Similarly, many of these patients have tried alternate medications and/or have tried a combination of medications. This combination use is limited because there are relatively few current therapeutic options, the use of many therapeutic combinations may be pharmacologically contraindicated, and the cost of multiple medications (particularly in the U.S. without insurance reimbursement) is substantial. One of these patients currently uses orlistat advantageously with phentermine. The pattern of switching among therapeutic options or combination therapy has not evolved with these patients.
Many evaluations of the use of weight management medications have noted the very low incidence of addiction, dependence, abuse. or inappropriate use. Although caution, vigilance, and patient monitoring are clearly necessary for continuous use of these medications, the nonabusive patterns in these patients and the noteworthy absence of side effects are therapeutically reassuring.
Although in all cases the medications were prescribed to help patients lose weight or maintain weight loss, one patient has been unable to sustain the weight loss and has used the medication successfully to maintain a controlled and stable, albeit moderately elevated, weight. This invariably raises the question of prevention of weight gain and the substantial difficulty in establishing if any medication is truly helpful for this purpose. It may be possible to justify this prevention use in a patient with a BMI >30 but it raises the awkward problem of how medical professionals can cope with the problem of mildly overweight patients. All physicians have encountered the patient who is only slightly overweight, who has no evidence of an eating disorder, but who struggles to avoid gaining weight because of a bad family history and the evolving characteristics of the metabolic syndrome. Both the physician and the patient recognize the ominous prognosis; all patients who are substantially obese were, at one time, merely a little overweight. Surely the issue of continuous medication will be raised in the consideration of the management of these patients, but nothing in the analysis of the experience of these long-term patients addresses the appropriateness of prevention, particularly for patients who are mildly overweight.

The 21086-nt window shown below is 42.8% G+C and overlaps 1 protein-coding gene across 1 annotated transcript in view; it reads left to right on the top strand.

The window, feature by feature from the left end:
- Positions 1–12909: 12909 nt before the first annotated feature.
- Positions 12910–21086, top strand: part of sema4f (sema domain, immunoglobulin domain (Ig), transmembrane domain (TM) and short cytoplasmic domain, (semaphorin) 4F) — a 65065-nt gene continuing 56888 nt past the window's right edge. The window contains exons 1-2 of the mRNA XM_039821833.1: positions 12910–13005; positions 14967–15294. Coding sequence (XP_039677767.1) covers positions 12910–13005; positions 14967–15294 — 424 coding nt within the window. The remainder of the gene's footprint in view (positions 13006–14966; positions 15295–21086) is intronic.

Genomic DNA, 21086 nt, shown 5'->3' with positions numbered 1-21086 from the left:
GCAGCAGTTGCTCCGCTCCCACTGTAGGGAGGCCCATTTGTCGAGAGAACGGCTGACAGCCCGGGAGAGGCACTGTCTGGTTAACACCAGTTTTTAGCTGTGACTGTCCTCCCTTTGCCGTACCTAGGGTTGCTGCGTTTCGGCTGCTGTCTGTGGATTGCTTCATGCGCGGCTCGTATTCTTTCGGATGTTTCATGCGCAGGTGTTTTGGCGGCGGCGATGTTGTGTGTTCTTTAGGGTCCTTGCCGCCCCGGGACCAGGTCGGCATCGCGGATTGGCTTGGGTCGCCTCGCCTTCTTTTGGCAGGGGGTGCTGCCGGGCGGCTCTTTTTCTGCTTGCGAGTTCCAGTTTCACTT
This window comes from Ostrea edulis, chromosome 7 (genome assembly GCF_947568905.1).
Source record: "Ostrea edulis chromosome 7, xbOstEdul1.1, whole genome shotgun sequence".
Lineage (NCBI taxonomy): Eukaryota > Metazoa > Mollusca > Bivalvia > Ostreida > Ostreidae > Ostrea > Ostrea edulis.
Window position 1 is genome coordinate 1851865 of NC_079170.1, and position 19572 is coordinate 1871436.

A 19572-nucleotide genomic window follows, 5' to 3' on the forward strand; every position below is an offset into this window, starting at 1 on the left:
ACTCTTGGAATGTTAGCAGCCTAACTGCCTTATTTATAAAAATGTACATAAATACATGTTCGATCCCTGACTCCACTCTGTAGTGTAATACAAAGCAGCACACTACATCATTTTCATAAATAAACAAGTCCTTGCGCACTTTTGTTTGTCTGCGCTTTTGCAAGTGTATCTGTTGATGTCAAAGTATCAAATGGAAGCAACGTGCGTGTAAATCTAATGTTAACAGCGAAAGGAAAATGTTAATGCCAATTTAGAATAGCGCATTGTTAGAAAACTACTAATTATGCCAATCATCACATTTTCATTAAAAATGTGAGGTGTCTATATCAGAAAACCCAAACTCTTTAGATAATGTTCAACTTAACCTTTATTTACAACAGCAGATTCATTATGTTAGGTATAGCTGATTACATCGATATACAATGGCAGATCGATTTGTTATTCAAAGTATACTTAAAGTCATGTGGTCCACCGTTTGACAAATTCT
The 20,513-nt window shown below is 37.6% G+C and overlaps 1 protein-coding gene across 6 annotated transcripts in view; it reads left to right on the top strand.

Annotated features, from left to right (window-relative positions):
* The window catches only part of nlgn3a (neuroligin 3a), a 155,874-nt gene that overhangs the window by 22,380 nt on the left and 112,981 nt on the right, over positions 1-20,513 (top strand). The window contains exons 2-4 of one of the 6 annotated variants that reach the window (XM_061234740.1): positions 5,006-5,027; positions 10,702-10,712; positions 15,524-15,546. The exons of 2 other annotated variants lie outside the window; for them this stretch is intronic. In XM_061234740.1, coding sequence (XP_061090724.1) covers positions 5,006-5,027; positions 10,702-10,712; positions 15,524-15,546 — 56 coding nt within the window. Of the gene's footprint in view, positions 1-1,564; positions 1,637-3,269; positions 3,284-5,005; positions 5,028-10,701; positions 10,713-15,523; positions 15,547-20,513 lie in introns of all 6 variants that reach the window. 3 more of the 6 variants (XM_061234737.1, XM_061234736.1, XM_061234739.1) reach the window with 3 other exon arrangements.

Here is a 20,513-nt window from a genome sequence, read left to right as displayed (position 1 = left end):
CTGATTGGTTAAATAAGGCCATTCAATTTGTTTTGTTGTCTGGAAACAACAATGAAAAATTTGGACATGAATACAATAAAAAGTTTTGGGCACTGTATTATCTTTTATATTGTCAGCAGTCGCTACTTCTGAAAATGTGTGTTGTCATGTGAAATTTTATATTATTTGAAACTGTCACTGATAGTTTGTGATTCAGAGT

It is noteworthy also that many of these patients lost weight without medications (diet pills) and did not use the medications primarily to lose weight. Perhaps a neglected role for the medications can be for the greater and more intractable task of weight maintenance, rather than for the often more accessible problem of weight loss. It may be that the possibility and opportunity for medications for maintenance will be greater than their role in weight loss. Weintraub et al., in their papers on the use of phentermine and fenfluramine, addressed the concept of long-term use of weight management medications and the effectiveness of medications for this purpose. Their studies emphasized the consideration of the continuous management of obesity as a chronic disease. It is regrettable that this concept has not been systematically evaluated with additional studies.
It is likely that more medications will be available in the next decade. Some consideration must be given to the important question of their potential efficacy for long-term use.